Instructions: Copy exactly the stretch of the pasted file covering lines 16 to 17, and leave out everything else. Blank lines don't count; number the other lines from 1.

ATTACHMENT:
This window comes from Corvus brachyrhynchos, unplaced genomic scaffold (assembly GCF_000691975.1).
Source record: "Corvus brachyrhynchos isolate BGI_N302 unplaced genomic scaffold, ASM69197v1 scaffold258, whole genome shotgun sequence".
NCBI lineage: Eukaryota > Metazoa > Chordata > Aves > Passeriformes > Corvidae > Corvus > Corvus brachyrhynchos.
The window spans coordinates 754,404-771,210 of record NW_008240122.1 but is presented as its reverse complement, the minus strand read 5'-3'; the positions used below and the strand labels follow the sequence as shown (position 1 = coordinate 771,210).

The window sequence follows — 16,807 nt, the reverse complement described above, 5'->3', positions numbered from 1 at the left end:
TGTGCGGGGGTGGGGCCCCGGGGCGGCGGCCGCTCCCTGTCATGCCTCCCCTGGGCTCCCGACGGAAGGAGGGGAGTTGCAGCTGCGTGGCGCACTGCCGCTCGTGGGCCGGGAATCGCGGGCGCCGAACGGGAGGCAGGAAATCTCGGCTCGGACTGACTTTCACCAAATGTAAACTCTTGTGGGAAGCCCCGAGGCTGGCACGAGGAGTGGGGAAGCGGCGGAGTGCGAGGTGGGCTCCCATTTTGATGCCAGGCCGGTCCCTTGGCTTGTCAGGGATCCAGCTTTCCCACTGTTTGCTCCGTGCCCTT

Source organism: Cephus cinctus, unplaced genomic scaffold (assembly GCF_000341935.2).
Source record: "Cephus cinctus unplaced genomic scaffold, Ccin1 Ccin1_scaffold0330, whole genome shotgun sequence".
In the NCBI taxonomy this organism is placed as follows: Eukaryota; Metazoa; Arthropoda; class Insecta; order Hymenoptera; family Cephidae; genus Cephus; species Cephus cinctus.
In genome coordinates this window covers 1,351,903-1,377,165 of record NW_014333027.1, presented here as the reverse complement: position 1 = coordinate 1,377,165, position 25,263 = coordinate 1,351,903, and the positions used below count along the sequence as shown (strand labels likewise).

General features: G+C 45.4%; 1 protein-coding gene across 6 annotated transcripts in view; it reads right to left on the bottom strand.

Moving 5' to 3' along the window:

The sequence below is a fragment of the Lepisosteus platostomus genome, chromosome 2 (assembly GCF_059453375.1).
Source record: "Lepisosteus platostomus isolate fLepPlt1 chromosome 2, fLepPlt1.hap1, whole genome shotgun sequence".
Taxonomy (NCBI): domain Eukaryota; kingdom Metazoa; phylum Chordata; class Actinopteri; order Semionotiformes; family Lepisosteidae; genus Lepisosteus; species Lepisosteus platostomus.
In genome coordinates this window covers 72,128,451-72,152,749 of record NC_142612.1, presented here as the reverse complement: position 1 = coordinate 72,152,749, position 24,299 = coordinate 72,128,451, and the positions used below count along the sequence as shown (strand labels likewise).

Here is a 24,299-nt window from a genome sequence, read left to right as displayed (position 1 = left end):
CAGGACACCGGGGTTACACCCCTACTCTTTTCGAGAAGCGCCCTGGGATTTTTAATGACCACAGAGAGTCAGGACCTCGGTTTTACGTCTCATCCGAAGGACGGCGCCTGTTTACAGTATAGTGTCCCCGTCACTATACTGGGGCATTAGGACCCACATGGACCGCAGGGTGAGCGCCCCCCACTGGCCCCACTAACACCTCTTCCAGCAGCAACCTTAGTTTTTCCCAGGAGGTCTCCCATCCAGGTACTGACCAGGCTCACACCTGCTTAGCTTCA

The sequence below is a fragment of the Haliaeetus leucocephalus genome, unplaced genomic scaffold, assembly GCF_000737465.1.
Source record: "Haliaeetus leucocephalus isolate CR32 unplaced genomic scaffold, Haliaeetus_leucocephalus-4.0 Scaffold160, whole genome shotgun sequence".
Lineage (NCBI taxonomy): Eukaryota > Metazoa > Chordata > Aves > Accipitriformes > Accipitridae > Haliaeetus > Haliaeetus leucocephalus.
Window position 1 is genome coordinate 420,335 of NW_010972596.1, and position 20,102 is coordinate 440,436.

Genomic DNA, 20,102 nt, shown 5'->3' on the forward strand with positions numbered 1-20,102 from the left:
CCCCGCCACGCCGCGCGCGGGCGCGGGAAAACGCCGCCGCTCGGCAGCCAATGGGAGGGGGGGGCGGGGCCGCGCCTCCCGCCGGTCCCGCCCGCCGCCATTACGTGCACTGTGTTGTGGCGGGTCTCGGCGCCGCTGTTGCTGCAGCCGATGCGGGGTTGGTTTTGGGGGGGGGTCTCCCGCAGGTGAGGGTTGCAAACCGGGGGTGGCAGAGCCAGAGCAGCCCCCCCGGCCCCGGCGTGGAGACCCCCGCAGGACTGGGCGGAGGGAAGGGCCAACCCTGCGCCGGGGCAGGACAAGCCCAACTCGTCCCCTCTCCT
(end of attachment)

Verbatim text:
In genome coordinates this window covers 72,128,451-72,152,749 of record NC_142612.1, presented here as the reverse complement: position 1 = coordinate 72,152,749, position 24,299 = coordinate 72,128,451, and the positions used below count along the sequence as shown (strand labels likewise).

Here is a 24,299-nt window from a genome sequence, read left to right as displayed (position 1 = left end):